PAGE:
Think Like an Engineer

A few weeks ago a colleague and I had the chance to present at the Out in Space, Down to Earth STEM Educator Conference.  This conference was held at the Scobee Education Center at San Antonio College.  Our session was titled “Think Like an Engineer” and was designed specifically for educators of Pre-K students.  Engineering and early childhood may not seem to go together, but, as our participants learned, they are actually a perfect match.  Young children are naturally curious and want to know about the world around them.  They like to see how things work – even if that means breaking them apart into pieces.

 

One activity we presented was called The Big, Bad Wolf Challenge.  For this activity, participants used toothpicks and biodegradable packing peanuts to build a structure.  We discussed how engineers need to consider several things when building structures.  One of these considerations is how the structure will respond to weather.  The participants used spray bottles full of water to imitate rain falling on their structures.  At first, nothing seemed to happen.  But over time, they discovered that the packing peanuts began to dissolve.  It looked as though they were melting off the toothpicks.  This experience led to a great discussion about the importance of using the appropriate materials when building structures.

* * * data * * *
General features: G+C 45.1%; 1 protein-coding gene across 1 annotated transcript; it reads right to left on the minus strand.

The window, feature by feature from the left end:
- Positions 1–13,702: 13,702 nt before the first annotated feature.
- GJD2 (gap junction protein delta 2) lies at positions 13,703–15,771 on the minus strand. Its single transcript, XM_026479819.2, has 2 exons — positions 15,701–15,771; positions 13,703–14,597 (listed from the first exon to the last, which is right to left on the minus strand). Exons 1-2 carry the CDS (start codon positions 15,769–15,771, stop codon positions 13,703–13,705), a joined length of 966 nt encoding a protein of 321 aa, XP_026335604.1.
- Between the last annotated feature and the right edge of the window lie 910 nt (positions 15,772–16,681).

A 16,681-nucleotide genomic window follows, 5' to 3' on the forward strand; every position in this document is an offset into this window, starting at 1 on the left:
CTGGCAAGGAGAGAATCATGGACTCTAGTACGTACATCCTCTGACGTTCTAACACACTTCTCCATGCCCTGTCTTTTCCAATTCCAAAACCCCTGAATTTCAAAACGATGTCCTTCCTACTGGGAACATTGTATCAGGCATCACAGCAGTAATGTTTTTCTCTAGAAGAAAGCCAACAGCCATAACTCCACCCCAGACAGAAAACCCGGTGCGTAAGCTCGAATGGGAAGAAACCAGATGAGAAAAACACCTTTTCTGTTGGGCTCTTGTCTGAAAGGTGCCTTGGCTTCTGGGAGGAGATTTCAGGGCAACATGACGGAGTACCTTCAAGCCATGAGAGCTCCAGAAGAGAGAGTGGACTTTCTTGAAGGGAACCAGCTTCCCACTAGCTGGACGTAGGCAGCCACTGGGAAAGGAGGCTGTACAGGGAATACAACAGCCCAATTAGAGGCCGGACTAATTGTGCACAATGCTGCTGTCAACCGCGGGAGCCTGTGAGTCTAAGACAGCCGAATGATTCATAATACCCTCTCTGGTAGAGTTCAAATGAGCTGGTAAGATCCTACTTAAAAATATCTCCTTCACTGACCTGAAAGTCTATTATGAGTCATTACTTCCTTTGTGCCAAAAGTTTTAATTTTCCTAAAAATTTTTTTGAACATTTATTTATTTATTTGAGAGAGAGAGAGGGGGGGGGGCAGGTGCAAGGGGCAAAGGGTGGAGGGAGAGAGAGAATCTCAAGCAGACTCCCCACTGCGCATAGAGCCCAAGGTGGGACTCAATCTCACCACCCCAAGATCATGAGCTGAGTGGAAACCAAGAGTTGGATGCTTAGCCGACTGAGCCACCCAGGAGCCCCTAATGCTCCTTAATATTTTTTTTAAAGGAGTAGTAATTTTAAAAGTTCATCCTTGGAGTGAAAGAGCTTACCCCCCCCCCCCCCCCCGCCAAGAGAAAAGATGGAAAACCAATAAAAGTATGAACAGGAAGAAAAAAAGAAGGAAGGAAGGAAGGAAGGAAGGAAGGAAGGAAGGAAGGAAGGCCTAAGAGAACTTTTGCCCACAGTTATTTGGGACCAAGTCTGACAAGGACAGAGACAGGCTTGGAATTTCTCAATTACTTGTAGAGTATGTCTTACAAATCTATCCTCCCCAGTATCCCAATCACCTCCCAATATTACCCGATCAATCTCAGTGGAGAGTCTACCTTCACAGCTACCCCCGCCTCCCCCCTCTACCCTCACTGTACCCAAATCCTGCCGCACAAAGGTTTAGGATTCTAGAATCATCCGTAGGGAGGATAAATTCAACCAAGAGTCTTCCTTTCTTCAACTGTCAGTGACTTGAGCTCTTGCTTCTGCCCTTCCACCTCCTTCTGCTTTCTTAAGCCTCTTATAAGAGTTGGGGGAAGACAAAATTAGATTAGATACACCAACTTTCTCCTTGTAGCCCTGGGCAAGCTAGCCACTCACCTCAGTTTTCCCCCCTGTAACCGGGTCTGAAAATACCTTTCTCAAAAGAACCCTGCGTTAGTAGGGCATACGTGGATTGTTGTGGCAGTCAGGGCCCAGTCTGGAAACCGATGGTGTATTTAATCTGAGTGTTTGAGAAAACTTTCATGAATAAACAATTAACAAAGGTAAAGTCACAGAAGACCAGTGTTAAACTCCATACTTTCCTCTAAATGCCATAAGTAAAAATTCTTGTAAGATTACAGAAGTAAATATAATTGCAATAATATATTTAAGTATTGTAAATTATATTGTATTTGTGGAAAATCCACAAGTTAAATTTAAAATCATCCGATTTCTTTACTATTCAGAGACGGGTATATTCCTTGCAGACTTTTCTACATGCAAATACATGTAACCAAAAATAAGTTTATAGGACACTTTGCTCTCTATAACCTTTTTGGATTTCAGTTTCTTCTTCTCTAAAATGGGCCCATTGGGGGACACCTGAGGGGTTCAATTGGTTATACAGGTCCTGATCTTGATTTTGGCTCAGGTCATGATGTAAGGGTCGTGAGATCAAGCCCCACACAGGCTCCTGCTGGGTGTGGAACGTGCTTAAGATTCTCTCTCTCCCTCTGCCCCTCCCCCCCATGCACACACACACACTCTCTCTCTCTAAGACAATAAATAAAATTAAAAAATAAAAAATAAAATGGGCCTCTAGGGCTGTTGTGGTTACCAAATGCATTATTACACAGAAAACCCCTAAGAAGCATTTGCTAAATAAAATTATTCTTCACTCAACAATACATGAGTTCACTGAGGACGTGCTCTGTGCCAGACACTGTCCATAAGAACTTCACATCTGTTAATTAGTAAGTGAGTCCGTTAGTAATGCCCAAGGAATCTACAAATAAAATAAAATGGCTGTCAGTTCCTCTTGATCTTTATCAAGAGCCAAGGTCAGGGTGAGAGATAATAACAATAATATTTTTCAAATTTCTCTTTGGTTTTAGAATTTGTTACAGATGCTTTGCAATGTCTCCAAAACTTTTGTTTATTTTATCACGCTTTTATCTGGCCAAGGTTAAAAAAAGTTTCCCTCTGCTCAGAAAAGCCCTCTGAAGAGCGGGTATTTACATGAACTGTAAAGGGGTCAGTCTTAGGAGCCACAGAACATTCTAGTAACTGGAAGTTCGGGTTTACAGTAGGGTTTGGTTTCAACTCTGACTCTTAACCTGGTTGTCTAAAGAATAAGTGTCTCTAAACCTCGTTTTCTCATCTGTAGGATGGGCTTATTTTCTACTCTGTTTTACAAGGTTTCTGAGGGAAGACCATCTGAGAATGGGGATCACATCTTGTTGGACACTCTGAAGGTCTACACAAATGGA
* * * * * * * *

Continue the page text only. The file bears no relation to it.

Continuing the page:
We challenged the participants to try this activity with their students or own children at home.  Eileen accepted the challenge and provided this activity to her three-year old twin daughters.  “They loved it!!!!!! They did it two separate times today. The first time I told them to build something as tall as they could. They worked for about an hour. There was some frustration, but 99% joy. They were focused and tried different methods,” said Eileen.   “The second time was when my husband came home from work. They couldn't wait to do the activity with their daddy!”

 

Thanks Eileen for encouraging your twin girls to Think Like an Engineer!  If you want more information about this or other STEM activities, contact me by clicking on the Ask a Specialist link at the top of this page.

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Training Spotlight

1st-3rd grade educators worked together to learn engaging ways to develop number sense. Students will develop fact fluency while playing games that use their number sense strategies. By learning their facts in this way, students are not merely memorizing, but rather learning to work with numbers flexibly.  “Low achievers are often low achievers not because they know less but because they don’t use numbers flexibly – they have been set on the wrong path, often from an early age, of trying to memorize methods instead of interacting with numbers flexibly.” Jo Boaler,  Stanford University, 2009

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April 8, 2019

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